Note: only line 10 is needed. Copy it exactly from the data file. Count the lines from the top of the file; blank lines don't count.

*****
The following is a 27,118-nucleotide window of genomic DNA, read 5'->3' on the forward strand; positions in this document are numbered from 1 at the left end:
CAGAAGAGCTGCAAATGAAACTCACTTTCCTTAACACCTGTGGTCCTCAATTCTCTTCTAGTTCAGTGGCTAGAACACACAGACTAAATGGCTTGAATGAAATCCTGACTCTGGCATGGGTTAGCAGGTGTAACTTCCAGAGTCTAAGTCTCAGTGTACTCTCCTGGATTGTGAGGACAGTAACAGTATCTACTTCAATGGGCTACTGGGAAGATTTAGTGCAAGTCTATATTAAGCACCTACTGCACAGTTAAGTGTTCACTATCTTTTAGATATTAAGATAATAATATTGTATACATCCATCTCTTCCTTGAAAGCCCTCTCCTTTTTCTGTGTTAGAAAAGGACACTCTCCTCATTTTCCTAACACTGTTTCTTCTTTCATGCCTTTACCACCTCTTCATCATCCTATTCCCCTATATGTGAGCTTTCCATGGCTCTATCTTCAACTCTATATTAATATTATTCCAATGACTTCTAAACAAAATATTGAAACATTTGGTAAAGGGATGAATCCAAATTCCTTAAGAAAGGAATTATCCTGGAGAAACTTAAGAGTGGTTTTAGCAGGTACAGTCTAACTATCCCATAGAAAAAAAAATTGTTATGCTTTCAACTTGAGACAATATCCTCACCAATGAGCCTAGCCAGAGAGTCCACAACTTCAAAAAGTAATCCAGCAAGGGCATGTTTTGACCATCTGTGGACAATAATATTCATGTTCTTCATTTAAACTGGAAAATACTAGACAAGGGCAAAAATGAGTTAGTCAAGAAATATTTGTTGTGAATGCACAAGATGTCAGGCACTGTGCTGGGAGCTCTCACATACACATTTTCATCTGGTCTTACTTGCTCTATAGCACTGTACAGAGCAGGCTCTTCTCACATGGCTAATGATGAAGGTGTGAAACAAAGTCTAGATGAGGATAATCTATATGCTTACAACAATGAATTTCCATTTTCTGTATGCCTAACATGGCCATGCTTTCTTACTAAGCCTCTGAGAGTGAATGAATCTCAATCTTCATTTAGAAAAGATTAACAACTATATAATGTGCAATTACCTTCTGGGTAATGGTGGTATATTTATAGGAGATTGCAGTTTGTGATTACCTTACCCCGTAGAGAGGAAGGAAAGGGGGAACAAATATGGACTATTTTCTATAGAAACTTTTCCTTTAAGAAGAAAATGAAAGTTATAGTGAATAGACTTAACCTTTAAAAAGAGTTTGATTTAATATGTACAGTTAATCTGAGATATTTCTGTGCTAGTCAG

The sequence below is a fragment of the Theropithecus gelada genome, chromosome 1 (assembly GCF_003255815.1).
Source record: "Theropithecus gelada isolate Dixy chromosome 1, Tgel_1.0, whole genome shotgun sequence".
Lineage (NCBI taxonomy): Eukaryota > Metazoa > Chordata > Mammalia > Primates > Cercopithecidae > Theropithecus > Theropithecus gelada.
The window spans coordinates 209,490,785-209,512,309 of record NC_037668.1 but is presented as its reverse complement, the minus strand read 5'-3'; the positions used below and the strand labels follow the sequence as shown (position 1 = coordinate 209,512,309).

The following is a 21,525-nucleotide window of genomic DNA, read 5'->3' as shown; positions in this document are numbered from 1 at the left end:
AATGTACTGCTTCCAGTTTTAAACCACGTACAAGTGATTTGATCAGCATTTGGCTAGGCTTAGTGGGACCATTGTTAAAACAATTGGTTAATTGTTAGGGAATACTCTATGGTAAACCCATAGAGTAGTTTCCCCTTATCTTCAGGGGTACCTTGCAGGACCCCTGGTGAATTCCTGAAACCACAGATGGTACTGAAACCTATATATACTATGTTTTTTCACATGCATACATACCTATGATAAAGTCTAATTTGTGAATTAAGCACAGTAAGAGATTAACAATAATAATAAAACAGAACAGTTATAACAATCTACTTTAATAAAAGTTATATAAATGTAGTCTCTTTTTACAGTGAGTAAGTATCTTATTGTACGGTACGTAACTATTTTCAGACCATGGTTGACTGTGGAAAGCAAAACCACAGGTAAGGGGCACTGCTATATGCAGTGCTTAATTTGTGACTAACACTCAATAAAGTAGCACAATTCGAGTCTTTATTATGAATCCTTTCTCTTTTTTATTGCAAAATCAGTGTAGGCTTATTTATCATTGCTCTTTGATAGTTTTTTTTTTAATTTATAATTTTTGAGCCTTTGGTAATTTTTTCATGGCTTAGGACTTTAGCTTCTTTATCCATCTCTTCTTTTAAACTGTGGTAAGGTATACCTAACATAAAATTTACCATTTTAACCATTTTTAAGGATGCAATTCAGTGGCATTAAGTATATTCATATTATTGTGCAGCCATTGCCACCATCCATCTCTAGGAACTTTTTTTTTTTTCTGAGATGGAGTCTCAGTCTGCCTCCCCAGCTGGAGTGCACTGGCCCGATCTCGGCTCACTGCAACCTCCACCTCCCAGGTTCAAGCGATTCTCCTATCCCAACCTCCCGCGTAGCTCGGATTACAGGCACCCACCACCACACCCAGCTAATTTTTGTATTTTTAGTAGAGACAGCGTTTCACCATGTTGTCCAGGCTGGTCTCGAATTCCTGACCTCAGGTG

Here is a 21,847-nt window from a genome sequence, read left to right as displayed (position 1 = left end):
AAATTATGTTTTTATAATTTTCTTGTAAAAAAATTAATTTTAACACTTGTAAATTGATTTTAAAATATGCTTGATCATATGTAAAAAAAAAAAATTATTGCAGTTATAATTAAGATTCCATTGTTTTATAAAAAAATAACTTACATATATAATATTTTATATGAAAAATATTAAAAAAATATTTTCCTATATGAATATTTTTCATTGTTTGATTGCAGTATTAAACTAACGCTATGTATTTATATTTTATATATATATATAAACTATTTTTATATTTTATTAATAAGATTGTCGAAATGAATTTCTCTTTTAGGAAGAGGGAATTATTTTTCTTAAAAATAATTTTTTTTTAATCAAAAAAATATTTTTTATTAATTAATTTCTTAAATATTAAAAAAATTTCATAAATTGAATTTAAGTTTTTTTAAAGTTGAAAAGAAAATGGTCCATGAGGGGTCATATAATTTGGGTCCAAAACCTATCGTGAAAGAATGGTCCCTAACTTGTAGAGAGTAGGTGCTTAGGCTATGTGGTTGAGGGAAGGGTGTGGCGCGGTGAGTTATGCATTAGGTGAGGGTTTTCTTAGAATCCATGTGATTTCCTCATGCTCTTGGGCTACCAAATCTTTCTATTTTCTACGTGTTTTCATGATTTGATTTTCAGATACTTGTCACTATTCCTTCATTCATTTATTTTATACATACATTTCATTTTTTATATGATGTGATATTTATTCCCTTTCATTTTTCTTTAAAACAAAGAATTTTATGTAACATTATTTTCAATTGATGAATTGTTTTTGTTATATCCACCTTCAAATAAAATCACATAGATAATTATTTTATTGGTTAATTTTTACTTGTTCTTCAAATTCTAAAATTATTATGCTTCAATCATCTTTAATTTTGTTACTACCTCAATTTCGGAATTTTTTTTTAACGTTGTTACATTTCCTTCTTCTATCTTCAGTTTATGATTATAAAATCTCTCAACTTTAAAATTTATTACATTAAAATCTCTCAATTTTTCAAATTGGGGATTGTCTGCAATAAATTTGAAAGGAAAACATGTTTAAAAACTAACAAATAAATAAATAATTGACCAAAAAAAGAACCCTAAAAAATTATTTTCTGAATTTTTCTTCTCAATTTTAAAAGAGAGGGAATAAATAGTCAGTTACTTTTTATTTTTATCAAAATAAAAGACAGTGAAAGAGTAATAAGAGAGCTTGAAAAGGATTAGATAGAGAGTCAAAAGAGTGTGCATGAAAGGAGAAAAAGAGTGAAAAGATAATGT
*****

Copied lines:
AAATTATGTTTTTATAATTTTCTTGTAAAAAAATTAATTTTAACACTTGTAAATTGATTTTAAAATATGCTTGATCATATGTAAAAAAAAAAAATTATTGCAGTTATAATTAAGATTCCATTGTTTTATAAAAAAATAACTTACATATATAATATTTTATATGAAAAATATTAAAAAAATATTTTCCTATATGAATATTTTTCATTGTTTGATTGCAGTATTAAACTAACGCTATGTATTTATATTTTATATATATATATAAACTATTTTTATATTTTATTAATAAGATTGTCGAAATGAATTTCTCTTTTAGGAAGAGGGAATTATTTTTCTTAAAAATAATTTTTTTTTAATCAAAAAAATATTTTTTATTAATTAATTTCTTAAATATTAAAAAAATTTCATAAATTGAATTTAAGTTTTTTTAAAGTTGAAAAGAAAATGGTCCATGAGGGGTCATATAATTTGGGTCCAAAACCTATCGTGAAAGAATGGTCCCTAACTTGTAGAGAGTAGGTGCTTAGGCTATGTGGTTGAGGGAAGGGTGTGGCGCGGTGAGTTATGCATTAGGTGAGGGTTTTCTTAGAATCCATGTGATTTCCTCATGCTCTTGGGCTACCAAATCTTTCTATTTTCTACGTGTTTTCATGATTTGATTTTCAGATACTTGTCACTATTCCTTCATTCATTTATTTTATACATACATTTCATTTTTTATATGATGTGATATTTATTCCCTTTCATTTTTCTTTAAAACAAAGAATTTTATGTAACATTATTTTCAATTGATGAATTGTTTTTGTTATATCCACCTTCAAATAAAATCACATAGATAATTATTTTATTGGTTAATTTTTACTTGTTCTTCAAATTCTAAAATTATTATGCTTCAATCATCTTTAATTTTGTTACTACCTCAATTTCGGAATTTTTTTTTAACGTTGTTACATTTCCTTCTTCTATCTTCAGTTTATGATTATAAAATCTCTCAACTTTAAAATTTATTACATTAAAATCTCTCAATTTTTCAAATTGGGGATTGTCTGCAATAAATTTGAAAGGAAAACATGTTTAAAAACTAACAAATAAATAAATAATTGACCAAAAAAAGAACCCTAAAAAATTATTTTCTGAATTTTTCTTCTCAATTTTAAAAGAGAGGGAATAAATAGTCAGTTACTTTTTATTTTTATCAAAATAAAAGACAGTGAAAGAGTAATAAGAGAGCTTGAAAAGGATTAGATAGAGAGTCAAAAGAGTGTGCATGAAAGGAGAAAAAGAGTGAAAAGATAATGT